Step-3 [ Inserting data into Memory-Optimized Table ]
SET NOCOUNT ON; USE InMemoryExample; GO DELETE FROM MemoryOptimized_Schema_And_Data; DELETE FROM MemoryOptimized_Schema_Only; SET STATISTICS IO Off; SET STATISTICS TIME Off; DECLARE @s datetime = getdate() -- Load Normal Table DECLARE @I int = 0; WHILE @I < 1000 BEGIN SET @I+=1; INSERT INTO Normal(Id,C1) VALUES (@i,cast(@I as varchar(4)) + 'A'); END; SELECT DATEDIFF(ms,@s,getdate()) as Normal; -- Load SchemaAnadData table -- SET @s = getdate(); SET @I = 0; WHILE @I < 1000 BEGIN SET @I+=1; INSERT INTO MemoryOptimized_Schema_And_Data (Id, Col1) VALUES (@i,cast(@I as varchar(4)) + 'A'); END; SELECT DATEDIFF(ms,@s,getdate()) as SchemaAndData; -- Load SchemaOnly table SET @s = getdate(); SET @I = 0; WHILE @I < 1000 BEGIN SET @I+=1; INSERT INTO MemoryOptimized_Schema_Only (Id, Col1) VALUES (@i,cast(@I as varchar(4)) + 'A'); END; SELECT DATEDIFF(ms,@s,getdate()) As SchemaOnly; GO
- NO TRUNCATE TABLE statement against my Memory-Optimized tables.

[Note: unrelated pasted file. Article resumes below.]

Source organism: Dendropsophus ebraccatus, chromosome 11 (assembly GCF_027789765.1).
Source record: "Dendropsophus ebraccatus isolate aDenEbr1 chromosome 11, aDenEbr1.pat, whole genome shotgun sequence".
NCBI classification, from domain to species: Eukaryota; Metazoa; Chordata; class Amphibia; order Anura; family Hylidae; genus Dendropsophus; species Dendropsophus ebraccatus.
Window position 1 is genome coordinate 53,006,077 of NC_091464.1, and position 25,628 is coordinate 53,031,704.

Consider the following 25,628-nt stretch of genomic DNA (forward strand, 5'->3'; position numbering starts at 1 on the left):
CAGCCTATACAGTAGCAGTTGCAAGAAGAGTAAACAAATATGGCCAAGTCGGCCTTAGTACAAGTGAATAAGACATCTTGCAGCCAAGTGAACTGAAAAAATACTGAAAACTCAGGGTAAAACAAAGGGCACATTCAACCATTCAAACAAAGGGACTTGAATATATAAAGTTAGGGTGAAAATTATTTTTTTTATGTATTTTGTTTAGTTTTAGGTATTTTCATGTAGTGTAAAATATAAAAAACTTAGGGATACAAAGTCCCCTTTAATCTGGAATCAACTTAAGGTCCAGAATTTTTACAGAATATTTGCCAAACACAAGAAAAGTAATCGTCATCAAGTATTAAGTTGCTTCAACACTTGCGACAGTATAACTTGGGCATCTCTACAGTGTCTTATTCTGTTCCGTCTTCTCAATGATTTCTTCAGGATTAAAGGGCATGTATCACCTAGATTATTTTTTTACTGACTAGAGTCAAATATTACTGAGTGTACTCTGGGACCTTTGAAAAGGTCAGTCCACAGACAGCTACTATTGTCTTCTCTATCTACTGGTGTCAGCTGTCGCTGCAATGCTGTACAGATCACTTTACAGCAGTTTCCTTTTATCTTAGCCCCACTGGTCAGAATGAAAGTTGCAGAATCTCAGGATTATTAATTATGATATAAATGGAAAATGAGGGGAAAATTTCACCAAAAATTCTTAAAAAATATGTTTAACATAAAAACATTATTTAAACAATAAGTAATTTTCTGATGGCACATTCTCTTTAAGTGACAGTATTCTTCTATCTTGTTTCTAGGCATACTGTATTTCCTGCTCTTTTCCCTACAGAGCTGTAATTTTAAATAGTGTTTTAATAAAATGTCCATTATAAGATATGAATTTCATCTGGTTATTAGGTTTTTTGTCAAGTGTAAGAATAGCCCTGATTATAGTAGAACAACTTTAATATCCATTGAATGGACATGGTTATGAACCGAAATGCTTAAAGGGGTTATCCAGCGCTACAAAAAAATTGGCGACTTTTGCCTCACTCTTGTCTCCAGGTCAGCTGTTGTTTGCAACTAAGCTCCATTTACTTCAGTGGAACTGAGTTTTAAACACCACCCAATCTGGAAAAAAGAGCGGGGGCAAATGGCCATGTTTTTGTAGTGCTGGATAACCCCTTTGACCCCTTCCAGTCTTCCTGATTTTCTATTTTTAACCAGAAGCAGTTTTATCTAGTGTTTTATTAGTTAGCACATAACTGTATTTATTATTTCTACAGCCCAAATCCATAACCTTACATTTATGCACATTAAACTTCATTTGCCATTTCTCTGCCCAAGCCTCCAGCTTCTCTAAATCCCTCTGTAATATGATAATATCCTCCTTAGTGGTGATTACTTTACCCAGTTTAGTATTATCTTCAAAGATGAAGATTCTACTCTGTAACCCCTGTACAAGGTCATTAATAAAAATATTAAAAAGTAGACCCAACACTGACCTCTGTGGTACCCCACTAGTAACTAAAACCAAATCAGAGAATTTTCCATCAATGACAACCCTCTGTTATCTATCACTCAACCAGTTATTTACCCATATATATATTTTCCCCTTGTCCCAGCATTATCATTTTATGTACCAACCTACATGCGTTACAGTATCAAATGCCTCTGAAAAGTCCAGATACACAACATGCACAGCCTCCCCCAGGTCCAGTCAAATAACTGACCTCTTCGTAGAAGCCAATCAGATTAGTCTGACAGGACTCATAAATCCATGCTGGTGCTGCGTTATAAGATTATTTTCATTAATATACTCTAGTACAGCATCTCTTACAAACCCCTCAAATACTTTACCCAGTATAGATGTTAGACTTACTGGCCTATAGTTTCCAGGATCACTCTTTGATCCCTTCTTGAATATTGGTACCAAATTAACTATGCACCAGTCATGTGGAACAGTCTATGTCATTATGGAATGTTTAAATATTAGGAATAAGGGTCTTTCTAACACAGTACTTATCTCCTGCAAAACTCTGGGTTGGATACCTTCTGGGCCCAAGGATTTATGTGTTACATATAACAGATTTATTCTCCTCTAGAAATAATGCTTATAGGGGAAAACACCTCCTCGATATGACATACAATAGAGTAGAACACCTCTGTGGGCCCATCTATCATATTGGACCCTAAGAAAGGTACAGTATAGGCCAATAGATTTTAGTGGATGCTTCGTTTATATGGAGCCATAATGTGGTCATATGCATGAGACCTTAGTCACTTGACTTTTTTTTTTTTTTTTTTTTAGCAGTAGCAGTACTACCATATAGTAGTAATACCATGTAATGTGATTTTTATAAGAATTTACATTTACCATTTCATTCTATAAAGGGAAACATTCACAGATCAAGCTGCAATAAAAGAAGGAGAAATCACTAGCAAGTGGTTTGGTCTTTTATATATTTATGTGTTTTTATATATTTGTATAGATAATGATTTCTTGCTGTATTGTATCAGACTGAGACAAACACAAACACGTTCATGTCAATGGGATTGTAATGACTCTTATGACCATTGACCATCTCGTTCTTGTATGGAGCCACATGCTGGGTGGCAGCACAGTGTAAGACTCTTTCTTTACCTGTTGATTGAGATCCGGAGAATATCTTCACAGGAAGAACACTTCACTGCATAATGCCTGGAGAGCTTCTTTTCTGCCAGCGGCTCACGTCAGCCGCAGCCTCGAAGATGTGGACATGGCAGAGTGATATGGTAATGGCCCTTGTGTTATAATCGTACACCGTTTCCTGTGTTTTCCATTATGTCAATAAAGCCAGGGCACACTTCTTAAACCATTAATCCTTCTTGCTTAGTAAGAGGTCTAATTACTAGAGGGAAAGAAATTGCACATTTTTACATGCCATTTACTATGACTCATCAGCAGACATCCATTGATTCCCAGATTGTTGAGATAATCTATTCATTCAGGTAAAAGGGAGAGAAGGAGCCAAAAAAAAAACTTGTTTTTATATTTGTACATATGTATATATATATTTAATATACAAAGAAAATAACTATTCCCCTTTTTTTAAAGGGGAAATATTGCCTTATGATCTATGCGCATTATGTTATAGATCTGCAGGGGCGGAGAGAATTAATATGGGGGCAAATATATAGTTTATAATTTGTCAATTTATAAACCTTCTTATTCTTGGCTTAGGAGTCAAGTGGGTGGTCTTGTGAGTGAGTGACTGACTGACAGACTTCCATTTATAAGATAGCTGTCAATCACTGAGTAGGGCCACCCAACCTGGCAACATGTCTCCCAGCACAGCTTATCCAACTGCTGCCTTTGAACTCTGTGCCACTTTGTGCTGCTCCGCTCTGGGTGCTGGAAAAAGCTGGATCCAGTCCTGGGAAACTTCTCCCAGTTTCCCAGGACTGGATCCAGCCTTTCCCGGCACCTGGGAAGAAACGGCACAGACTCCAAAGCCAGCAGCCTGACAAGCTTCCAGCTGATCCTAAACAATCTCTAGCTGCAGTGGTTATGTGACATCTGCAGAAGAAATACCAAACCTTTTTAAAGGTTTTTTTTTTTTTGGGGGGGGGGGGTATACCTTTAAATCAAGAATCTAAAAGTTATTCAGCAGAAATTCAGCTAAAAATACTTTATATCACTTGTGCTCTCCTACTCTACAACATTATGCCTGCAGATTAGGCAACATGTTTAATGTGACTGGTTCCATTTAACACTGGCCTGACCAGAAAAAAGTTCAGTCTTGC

- NO ALTER TABLE statement against my Memory-Optimized tables.
- NO UPDATE of primary key columns of my Memory-Optimized tables.
- NO FOREIGN KEY or CHECK constraints.
- NO UNIQUE constraints other than the PRIMARY KEY.
Hope you like it.
Published at DZone with permission of Joydeep Das, DZone MVB. See the original article here.
Opinions expressed by DZone contributors are their own.
An Overview of Kubernetes Security Projects at KubeCon Europe 2023
Extending Java APIs: Add Missing Features Without the Hassle
Working on an Unfamiliar Codebase
Microservices Decoded: Unraveling the Benefits, Challenges, and Best Practices for APIs